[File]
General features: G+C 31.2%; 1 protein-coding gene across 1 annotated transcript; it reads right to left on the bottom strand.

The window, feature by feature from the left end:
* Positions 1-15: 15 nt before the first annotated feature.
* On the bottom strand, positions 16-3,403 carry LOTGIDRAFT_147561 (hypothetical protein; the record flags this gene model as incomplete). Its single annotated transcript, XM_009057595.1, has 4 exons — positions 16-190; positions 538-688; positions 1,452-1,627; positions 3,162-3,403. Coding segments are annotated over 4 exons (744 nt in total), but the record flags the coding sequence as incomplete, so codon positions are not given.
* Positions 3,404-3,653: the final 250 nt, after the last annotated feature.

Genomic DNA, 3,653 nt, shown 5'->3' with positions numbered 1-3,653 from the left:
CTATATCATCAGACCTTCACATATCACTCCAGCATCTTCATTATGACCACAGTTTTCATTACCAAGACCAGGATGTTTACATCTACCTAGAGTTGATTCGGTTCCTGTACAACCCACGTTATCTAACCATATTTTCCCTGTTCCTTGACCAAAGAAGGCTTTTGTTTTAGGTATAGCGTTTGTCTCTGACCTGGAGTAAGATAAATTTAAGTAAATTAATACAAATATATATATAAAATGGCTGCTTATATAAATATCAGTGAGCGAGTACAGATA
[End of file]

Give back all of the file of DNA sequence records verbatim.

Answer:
General features: G+C 31.2%; 1 protein-coding gene across 1 annotated transcript; it reads right to left on the bottom strand.

The window, feature by feature from the left end:
* Positions 1-15: 15 nt before the first annotated feature.
* On the bottom strand, positions 16-3,403 carry LOTGIDRAFT_147561 (hypothetical protein; the record flags this gene model as incomplete). Its single annotated transcript, XM_009057595.1, has 4 exons — positions 16-190; positions 538-688; positions 1,452-1,627; positions 3,162-3,403. Coding segments are annotated over 4 exons (744 nt in total), but the record flags the coding sequence as incomplete, so codon positions are not given.
* Positions 3,404-3,653: the final 250 nt, after the last annotated feature.

Genomic DNA, 3,653 nt, shown 5'->3' with positions numbered 1-3,653 from the left:
CTATATCATCAGACCTTCACATATCACTCCAGCATCTTCATTATGACCACAGTTTTCATTACCAAGACCAGGATGTTTACATCTACCTAGAGTTGATTCGGTTCCTGTACAACCCACGTTATCTAACCATATTTTCCCTGTTCCTTGACCAAAGAAGGCTTTTGTTTTAGGTATAGCGTTTGTCTCTGACCTGGAGTAAGATAAATTTAAGTAAATTAATACAAATATATATATAAAATGGCTGCTTATATAAATATCAGTGAGCGAGTACAGATA